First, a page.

1. Consolidate multiple BOMs to eliminate repetitive work. The first step is transitioning from separate design, engineering, procurement, manufacturing, supplier quality and logistics BOMs into a single, common, early-module BOM. This is no small task, but it can be accomplished by crafting a plan to diligently consolidate versions into one master template. Typically, various automotive tier one departments each have similar early BOM templates that contain repetitive commercial and technical data, such as part numbers, descriptions and quantities. These data inputs can be quickly merged to bolster process consistency and reduce human error.

After the consolidation, each function’s specific data inputs should be added in and formatted into columns. It is also helpful to format process data sequentially, such as by organizing data inputs by the order of completion date within the program life cycle. For instance, the engineering drawing release date should come before the purchasing expected quote response date. Lastly, including a column that lists the leads of each BOM data input section can smooth the transition from functional BOMs while promoting accountability and reducing repetitive data tracking.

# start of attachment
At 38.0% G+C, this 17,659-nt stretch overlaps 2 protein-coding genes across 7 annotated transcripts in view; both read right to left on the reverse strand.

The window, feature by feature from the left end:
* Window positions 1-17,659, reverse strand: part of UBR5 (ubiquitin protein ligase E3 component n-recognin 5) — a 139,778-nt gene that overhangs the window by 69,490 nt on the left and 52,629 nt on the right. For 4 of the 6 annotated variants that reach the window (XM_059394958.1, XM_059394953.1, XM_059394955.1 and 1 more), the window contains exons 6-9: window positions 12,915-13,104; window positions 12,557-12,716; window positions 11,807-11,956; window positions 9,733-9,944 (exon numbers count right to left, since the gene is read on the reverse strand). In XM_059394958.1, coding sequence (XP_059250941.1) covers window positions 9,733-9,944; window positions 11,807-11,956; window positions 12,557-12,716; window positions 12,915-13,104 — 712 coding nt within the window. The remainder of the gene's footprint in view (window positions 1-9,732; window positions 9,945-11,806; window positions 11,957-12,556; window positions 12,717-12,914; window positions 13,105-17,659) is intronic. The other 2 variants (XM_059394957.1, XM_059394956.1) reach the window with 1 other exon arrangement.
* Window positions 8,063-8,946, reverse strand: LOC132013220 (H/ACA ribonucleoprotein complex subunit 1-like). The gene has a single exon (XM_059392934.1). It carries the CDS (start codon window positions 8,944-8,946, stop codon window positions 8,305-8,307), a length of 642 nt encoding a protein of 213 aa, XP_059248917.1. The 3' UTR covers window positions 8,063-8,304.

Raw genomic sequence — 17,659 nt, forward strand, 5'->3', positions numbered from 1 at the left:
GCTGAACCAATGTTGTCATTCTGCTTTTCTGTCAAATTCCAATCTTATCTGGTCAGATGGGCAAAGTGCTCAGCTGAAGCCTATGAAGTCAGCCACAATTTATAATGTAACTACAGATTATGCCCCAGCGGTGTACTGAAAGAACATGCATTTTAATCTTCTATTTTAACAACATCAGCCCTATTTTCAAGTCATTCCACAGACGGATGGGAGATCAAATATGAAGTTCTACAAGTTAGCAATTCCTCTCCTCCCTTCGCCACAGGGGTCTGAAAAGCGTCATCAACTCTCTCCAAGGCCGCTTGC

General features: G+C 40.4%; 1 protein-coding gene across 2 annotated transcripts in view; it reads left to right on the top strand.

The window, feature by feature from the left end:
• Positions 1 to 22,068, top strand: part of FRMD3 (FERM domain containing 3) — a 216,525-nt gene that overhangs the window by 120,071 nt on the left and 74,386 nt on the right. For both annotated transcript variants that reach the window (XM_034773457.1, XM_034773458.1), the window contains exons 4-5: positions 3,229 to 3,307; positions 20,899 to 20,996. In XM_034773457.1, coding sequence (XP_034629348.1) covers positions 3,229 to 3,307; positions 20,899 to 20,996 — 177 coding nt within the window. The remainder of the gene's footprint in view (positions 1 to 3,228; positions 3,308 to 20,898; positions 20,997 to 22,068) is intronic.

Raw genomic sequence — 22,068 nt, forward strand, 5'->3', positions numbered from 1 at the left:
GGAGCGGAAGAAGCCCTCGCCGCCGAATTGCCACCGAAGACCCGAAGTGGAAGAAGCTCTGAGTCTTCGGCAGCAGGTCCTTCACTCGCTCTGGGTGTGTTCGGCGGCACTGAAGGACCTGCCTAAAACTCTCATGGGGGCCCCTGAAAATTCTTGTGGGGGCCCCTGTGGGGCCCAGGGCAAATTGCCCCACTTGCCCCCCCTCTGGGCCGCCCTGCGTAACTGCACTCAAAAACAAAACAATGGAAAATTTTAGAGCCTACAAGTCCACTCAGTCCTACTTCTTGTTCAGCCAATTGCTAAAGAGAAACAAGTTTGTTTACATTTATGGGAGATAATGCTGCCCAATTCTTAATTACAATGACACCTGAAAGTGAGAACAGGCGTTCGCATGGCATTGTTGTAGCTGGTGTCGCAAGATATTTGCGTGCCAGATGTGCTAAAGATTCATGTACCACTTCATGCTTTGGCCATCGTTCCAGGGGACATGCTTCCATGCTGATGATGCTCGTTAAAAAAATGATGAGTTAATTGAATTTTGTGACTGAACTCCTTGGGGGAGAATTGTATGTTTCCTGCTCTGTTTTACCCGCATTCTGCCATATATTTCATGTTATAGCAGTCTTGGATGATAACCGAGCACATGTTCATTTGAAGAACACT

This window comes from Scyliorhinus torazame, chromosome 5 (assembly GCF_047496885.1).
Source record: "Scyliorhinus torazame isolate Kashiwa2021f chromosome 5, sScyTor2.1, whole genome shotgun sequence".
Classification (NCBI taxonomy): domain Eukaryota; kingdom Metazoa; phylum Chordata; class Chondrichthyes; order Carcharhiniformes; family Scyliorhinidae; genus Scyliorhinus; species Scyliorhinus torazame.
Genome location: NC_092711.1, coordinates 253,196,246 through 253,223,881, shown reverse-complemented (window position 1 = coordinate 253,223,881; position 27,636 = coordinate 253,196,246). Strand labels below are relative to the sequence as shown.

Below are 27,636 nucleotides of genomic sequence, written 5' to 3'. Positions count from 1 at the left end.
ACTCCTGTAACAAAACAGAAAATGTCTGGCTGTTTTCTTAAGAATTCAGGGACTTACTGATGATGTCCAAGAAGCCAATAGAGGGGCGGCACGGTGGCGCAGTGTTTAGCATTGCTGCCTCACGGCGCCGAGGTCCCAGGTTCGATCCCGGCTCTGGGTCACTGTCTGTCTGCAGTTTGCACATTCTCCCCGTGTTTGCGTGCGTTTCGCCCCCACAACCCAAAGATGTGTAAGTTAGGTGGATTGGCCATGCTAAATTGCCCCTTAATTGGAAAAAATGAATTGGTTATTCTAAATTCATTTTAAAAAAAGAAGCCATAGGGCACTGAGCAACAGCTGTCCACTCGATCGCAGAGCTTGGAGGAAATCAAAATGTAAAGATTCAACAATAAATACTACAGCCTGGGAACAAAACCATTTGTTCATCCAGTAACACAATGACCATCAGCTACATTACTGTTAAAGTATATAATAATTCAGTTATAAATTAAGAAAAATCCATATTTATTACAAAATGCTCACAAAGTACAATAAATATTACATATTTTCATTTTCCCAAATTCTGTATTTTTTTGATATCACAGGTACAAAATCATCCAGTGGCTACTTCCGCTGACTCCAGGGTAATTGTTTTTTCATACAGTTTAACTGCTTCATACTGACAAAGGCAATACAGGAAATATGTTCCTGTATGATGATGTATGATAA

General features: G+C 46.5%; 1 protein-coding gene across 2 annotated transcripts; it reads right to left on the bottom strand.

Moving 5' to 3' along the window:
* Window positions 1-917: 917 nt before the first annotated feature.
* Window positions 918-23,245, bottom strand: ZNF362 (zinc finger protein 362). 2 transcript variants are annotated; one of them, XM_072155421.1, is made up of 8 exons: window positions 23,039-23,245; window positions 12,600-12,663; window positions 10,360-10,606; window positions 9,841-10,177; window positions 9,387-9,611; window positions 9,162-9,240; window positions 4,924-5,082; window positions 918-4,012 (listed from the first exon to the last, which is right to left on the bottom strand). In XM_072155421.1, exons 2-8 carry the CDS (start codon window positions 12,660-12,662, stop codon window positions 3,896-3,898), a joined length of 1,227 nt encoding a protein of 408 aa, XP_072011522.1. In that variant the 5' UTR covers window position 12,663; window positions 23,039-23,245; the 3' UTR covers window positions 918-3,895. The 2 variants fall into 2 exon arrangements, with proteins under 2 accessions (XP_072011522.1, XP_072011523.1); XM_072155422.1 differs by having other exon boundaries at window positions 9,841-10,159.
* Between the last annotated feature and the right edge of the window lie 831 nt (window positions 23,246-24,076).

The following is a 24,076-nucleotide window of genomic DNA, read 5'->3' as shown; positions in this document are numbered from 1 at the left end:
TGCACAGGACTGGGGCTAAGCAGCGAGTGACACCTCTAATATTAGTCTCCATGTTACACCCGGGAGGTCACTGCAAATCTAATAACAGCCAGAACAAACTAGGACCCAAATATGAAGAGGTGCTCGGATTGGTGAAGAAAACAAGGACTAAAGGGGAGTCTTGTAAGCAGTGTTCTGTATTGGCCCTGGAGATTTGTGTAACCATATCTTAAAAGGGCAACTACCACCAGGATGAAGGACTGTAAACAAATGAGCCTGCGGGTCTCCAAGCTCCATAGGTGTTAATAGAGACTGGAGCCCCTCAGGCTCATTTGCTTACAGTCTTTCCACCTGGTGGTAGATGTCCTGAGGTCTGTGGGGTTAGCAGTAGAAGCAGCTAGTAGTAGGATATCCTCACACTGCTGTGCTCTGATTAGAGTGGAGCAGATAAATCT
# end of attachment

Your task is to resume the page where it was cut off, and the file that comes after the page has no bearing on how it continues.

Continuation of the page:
1. Segment parts into categories. There are several common best practices for organizing modules into categories in order to enhance communication, advance execution and gain earlier cost insights. Categorizing each part allows cross-functional team members and company leadership to efficiently filter data and glean the desired information. As an example, categorizing parts enables people to quickly filter data and find out that purchased wiring harness assemblies make up 13% of an overall module’s costs — 4% higher than target costs. This information then could be acted on in the design phase, potentially spurring the selection of alternative connectors or the quotation of alternative, lower-cost suppliers.